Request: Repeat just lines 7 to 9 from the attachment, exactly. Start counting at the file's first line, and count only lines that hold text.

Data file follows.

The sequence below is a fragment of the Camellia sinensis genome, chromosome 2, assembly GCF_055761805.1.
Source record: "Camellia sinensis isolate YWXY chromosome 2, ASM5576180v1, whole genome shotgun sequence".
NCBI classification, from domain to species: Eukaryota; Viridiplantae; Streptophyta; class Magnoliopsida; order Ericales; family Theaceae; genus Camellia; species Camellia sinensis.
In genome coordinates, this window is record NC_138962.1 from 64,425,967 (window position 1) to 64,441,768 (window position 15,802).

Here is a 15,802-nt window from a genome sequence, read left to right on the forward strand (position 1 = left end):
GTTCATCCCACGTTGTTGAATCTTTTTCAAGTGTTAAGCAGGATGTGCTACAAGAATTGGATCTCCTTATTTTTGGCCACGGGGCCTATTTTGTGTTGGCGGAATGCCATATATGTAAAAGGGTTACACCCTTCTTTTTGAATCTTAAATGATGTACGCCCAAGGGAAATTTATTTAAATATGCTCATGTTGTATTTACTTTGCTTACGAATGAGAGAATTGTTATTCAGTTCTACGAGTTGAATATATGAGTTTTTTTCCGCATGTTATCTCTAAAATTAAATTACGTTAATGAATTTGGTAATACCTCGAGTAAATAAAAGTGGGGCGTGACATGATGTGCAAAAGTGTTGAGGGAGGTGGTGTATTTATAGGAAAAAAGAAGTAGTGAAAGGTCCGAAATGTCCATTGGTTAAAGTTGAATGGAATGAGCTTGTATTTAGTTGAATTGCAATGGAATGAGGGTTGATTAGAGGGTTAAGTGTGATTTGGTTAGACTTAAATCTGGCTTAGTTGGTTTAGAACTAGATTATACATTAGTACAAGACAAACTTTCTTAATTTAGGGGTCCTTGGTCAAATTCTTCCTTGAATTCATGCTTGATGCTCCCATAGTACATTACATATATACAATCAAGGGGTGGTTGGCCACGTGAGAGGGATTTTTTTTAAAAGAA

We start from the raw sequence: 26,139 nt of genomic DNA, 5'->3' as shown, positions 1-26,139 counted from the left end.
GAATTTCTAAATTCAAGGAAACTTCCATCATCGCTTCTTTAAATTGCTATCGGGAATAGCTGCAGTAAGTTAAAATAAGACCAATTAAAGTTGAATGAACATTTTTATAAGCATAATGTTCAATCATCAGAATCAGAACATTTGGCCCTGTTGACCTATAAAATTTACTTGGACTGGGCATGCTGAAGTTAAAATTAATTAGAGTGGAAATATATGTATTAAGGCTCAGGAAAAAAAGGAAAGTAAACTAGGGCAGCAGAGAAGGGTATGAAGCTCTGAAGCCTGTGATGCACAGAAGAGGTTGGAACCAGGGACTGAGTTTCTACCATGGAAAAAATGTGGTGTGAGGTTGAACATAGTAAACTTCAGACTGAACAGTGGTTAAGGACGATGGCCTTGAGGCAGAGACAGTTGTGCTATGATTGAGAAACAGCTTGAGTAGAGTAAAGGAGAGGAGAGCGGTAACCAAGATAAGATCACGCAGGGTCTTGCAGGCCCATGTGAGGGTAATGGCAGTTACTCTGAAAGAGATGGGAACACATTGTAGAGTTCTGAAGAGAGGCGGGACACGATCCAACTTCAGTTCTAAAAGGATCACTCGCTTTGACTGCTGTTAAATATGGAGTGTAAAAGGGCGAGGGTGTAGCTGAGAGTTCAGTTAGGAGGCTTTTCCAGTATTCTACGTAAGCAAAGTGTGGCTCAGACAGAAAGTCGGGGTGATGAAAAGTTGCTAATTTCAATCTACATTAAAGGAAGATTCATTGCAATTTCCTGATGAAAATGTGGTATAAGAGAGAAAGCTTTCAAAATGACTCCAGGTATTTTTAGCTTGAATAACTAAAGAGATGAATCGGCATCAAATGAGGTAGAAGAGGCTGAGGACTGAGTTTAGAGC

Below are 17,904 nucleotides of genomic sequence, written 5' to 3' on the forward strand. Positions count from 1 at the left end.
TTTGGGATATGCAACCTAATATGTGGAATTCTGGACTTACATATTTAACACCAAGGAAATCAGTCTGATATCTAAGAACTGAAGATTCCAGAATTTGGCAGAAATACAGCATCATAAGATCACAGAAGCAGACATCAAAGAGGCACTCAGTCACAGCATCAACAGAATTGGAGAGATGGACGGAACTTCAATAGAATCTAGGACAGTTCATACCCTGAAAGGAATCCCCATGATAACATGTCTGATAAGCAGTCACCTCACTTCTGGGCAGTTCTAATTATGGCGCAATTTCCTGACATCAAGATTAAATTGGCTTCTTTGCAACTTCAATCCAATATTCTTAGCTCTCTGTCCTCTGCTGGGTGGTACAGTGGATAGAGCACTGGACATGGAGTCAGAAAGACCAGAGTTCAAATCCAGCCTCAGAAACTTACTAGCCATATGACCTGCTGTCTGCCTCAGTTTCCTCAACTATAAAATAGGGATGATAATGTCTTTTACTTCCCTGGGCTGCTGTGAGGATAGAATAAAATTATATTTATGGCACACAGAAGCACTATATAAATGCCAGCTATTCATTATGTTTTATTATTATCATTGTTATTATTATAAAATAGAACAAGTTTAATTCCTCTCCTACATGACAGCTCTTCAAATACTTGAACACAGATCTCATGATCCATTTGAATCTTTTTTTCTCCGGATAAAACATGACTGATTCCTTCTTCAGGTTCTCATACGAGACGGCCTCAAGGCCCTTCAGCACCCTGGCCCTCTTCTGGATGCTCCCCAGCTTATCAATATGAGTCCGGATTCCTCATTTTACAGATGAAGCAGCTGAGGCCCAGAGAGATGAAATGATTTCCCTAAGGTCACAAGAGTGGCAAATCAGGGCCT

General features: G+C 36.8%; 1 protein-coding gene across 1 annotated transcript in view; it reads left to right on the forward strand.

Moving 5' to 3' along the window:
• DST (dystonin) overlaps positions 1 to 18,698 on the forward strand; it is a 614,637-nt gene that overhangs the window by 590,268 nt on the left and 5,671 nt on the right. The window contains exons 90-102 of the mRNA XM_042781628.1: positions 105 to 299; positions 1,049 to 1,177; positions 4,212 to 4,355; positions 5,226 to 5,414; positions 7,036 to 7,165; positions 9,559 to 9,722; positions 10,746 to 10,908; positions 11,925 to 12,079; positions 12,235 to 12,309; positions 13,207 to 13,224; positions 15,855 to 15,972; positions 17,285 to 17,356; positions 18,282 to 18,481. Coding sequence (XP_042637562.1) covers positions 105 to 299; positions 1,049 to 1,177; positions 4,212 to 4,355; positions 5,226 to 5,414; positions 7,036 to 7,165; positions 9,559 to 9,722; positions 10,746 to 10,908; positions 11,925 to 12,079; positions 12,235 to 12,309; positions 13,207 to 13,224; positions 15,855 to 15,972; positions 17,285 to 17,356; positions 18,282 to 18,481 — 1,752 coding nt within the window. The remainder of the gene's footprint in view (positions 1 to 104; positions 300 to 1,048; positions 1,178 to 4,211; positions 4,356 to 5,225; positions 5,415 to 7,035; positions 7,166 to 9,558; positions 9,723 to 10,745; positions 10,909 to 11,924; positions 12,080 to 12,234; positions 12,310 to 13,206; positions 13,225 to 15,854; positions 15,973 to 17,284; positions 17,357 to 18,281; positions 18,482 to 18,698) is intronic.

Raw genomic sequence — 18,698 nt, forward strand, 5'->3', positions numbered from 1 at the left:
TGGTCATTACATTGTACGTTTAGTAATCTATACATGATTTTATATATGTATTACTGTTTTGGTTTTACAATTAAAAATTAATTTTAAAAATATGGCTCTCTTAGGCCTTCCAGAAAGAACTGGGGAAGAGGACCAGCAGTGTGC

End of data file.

We start from the raw sequence: 26,139 nt of genomic DNA, 5'->3' as shown, positions 1-26,139 counted from the left end.
GAATTTCTAAATTCAAGGAAACTTCCATCATCGCTTCTTTAAATTGCTATCGGGAATAGCTGCAGTAAGTTAAAATAAGACCAATTAAAGTTGAATGAACATTTTTATAAGCATAATGTTCAATCATCAGAATCAGAACATTTGGCCCTGTTGACCTATAAAATTTACTTGGACTGGGCATGCTGAAGTTAAAATTAATTAGAGTGGAAATATATGTATTAAGGCTCAGGAAAAAAAGGAAAGTAAACTAGGGCAGCAGAGAAGGGTATGAAGCTCTGAAGCCTGTGATGCACAGAAGAGGTTGGAACCAGGGACTGAGTTTCTACCATGGAAAAAATGTGGTGTGAGGTTGAACATAGTAAACTTCAGACTGAACAGTGGTTAAGGACGATGGCCTTGAGGCAGAGACAGTTGTGCTATGATTGAGAAACAGCTTGAGTAGAGTAAAGGAGAGGAGAGCGGTAACCAAGATAAGATCACGCAGGGTCTTGCAGGCCCATGTGAGGGTAATGGCAGTTACTCTGAAAGAGATGGGAACACATTGTAGAGTTCTGAAGAGAGGCGGGACACGATCCAACTTCAGTTCTAAAAGGATCACTCGCTTTGACTGCTGTTAAATATGGAGTGTAAAAGGGCGAGGGTGTAGCTGAGAGTTCAGTTAGGAGGCTTTTCCAGTATTCTACGTAAGCAAAGTGTGGCTCAGACAGAAAGTCGGGGTGATGAAAAGTTGCTAATTTCAATCTACATTAAAGGAAGATTCATTGCAATTTCCTGATGAAAATGTGGTATAAGAGAGAAAGCTTTCAAAATGACTCCAGGTATTTTTAGCTTGAATAACTAAAGAGATGAATCGGCATCAAATGAGGTAGAAGAGGCTGAGGACTGAGTTTAGAGC

Below are 17,904 nucleotides of genomic sequence, written 5' to 3' on the forward strand. Positions count from 1 at the left end.